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Stuck: How Labour is too weak to win, and too strong to die

The Labour Party is too weak to win the next election – whether it takes place in 2017 or 2020. But it is also too strong to be displaced, according to this analysis by Andrew Harrop.


The Labour party is too weak to win the next election – whether it takes place in 2017 or 2020. But it is also too strong to be displaced as the UK’s main party of opposition. When an election comes Labour may end up winning only 140 to 200 big city and ex-industrial constituencies, but it will have a platform from which to rebuild. On the other hand, if Labour’s fortunes recover sooner, while there is no chance of a majority, the party might be able to gain sufficient MPs to govern in partnership with other parties. That should be Labour’s goal.

  • Only a little over half of Labour’s 2015 voters say they support the party today. The starting point for any political fightback must be to regain the support of recent Labour voters.
  • Labour’s current poll rating (27 to 28 per cent) is slightly below its share of the GB vote at the 2010 election. But if this level of support is replicated in an election now – following Labour’s Scottish wipeout – the party will win fewer than 200 seats, around 40 fewer than in 2015 and 70 fewer than in 2010 (with current constituency boundaries).
  • Things could get even worse. At the next election Labour may win as little as 20 per cent of the GB vote because, when the party has been in opposition in the past, it has under-performed its mid-term polling by an average of 8 percentage points.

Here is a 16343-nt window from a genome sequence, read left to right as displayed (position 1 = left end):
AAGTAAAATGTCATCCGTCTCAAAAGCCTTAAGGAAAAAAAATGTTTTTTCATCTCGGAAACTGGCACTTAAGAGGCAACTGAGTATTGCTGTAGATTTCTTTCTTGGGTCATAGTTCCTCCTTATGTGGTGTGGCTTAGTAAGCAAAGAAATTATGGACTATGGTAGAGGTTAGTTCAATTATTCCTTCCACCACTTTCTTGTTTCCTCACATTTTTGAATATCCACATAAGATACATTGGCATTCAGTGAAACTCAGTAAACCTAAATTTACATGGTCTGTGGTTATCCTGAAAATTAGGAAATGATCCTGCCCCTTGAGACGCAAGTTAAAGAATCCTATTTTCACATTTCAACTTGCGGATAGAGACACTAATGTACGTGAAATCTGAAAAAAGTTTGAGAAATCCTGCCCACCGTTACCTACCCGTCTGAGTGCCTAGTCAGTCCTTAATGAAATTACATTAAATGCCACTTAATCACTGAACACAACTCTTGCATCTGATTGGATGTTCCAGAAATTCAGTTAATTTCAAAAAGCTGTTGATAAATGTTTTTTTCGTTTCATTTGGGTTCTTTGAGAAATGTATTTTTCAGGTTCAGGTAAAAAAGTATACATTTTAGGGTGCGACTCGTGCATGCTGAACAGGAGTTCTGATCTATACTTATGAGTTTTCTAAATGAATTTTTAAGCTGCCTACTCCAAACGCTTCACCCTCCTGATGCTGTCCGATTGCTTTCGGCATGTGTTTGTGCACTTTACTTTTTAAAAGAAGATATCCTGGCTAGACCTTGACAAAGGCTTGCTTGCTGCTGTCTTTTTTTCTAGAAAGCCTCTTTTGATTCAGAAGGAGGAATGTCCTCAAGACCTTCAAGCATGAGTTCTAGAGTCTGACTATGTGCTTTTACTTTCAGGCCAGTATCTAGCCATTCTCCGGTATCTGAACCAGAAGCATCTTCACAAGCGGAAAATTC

• If Labour’s vote plummets in this way, the party would win around 140 to 150 MPs. But the electoral system will create a firebreak for Labour and it will remain by far the largest opposition party. The party does not face oblivion and will be able to rebuild.
  • The threat of Ukip is being exaggerated in some quarters. Even if Ukip was tied with Labour in votes cast the smaller party would only win a handful of MPs (the same is true of the Liberal Democrats). Since 2015, Ukip has lost twice as many votes to the Tories as it has gained from Labour.
  • There are no easy answers to Labour’s Brexit dilemma. Since 2015, the party has lost as many votes to the Liberal Democrats as it has to the two right-wing, pro-Brexit parties combined. But overall, Labour has lost four times as many votes from leave as remain supporters. Simultaneously it needs to retain people who backed remain and regain those who voted leave. The Conservatives and Lib Dems are both advancing by attracting new support from one side only. Labour has no choice but to reach out to people in both camps.
  • Just like for the US Democrats, winning the popular vote is not enough. To win a majority of one Labour needs to beat the Conservatives by a higher margin than it achieved in its resounding 2001 victory – and win over 3 million more votes than the Tories. Even before Labour’s current problems, this was unlikely. It is currently unthinkable.
  • But only 30 seats need to be gained for Labour to govern in partnership with other centre left parties – a far more plausible goal. Labour must prepare itself to work in partnership, in an era of quasi-federal, multi-party politics.
  • The proposed boundary changes are a distraction given Labour’s other problems. It is just as hard to win a majority under the old boundaries as the proposed new ones – and in many possible election scenarios the ‘penalty’ from the new boundaries is only a handful of seats. The boundary review should not be a consideration in thinking about Labour’s preferred timing for the next election.
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Andrew Harrop

Andrew Harrop is general secretary of the Fabian Society.


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